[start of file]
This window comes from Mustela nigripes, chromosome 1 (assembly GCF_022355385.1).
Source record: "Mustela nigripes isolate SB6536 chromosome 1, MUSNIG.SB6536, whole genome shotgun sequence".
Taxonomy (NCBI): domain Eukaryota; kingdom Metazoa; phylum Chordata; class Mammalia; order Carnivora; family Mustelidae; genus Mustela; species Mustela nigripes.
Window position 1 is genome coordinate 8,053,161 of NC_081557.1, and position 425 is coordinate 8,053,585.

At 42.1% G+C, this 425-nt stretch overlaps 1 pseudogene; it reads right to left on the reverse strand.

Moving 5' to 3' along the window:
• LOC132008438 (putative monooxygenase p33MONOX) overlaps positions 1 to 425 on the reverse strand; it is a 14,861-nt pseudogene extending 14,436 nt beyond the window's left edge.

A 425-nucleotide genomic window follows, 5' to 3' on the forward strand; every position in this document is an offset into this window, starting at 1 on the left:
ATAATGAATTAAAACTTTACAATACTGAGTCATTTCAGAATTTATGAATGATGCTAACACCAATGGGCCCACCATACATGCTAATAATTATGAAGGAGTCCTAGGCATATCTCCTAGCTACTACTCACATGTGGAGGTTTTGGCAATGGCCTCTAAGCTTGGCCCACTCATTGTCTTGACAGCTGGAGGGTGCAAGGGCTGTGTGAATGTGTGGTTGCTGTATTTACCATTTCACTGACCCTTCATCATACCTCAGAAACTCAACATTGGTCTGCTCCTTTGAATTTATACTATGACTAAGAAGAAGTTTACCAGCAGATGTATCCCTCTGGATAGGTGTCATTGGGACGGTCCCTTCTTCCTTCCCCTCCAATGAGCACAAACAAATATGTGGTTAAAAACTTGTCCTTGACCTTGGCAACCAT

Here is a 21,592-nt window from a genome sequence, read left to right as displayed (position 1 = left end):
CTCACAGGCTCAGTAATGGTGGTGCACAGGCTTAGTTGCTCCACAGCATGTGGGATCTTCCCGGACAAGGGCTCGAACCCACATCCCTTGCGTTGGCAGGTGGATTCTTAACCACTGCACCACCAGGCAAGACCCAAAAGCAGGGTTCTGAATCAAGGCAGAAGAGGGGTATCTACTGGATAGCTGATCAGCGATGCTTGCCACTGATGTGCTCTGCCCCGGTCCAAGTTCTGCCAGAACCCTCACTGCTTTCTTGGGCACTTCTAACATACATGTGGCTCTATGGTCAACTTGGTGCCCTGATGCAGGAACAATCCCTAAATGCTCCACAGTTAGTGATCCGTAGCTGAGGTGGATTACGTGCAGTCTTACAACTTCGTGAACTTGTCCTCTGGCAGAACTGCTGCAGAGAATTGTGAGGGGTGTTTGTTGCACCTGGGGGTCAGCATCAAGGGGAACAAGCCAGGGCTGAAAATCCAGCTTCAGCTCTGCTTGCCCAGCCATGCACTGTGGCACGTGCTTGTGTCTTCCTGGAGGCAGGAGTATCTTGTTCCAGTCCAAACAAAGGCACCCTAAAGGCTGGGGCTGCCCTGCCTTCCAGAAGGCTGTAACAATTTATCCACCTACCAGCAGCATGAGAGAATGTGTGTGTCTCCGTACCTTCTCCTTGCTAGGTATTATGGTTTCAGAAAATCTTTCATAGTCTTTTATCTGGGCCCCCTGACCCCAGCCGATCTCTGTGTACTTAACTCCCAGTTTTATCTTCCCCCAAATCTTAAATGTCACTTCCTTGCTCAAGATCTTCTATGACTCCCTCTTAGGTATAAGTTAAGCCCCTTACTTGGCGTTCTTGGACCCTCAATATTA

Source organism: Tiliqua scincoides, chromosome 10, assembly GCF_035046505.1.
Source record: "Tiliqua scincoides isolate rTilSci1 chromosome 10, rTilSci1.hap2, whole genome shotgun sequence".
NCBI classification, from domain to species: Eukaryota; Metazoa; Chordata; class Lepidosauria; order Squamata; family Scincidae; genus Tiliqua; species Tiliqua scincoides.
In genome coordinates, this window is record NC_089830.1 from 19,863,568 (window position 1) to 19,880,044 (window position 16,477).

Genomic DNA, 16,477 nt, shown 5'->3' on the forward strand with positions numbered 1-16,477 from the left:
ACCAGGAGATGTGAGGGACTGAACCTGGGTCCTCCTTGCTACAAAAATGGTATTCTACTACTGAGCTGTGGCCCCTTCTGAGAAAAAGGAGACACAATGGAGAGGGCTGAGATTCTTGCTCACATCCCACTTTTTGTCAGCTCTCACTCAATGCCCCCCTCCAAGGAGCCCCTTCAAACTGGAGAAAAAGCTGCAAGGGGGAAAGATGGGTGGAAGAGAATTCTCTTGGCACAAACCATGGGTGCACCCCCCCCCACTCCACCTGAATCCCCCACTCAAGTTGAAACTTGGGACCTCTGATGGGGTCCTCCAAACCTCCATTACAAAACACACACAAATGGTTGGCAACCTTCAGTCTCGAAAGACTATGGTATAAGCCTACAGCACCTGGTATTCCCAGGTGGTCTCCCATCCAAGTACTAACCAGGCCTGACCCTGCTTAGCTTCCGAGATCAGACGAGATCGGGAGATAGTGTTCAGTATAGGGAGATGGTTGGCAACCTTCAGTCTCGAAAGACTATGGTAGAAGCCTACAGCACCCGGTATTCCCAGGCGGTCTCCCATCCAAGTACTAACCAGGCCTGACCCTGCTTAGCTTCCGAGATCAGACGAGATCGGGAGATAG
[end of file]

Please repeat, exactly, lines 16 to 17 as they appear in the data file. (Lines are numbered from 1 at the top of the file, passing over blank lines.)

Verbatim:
Genomic DNA, 16,477 nt, shown 5'->3' on the forward strand with positions numbered 1-16,477 from the left:
ACCAGGAGATGTGAGGGACTGAACCTGGGTCCTCCTTGCTACAAAAATGGTATTCTACTACTGAGCTGTGGCCCCTTCTGAGAAAAAGGAGACACAATGGAGAGGGCTGAGATTCTTGCTCACATCCCACTTTTTGTCAGCTCTCACTCAATGCCCCCCTCCAAGGAGCCCCTTCAAACTGGAGAAAAAGCTGCAAGGGGGAAAGATGGGTGGAAGAGAATTCTCTTGGCACAAACCATGGGTGCACCCCCCCCCACTCCACCTGAATCCCCCACTCAAGTTGAAACTTGGGACCTCTGATGGGGTCCTCCAAACCTCCATTACAAAACACACACAAATGGTTGGCAACCTTCAGTCTCGAAAGACTATGGTATAAGCCTACAGCACCTGGTATTCCCAGGTGGTCTCCCATCCAAGTACTAACCAGGCCTGACCCTGCTTAGCTTCCGAGATCAGACGAGATCGGGAGATAGTGTTCAGTATAGGGAGATGGTTGGCAACCTTCAGTCTCGAAAGACTATGGTAGAAGCCTACAGCACCCGGTATTCCCAGGCGGTCTCCCATCCAAGTACTAACCAGGCCTGACCCTGCTTAGCTTCCGAGATCAGACGAGATCGGGAGATAG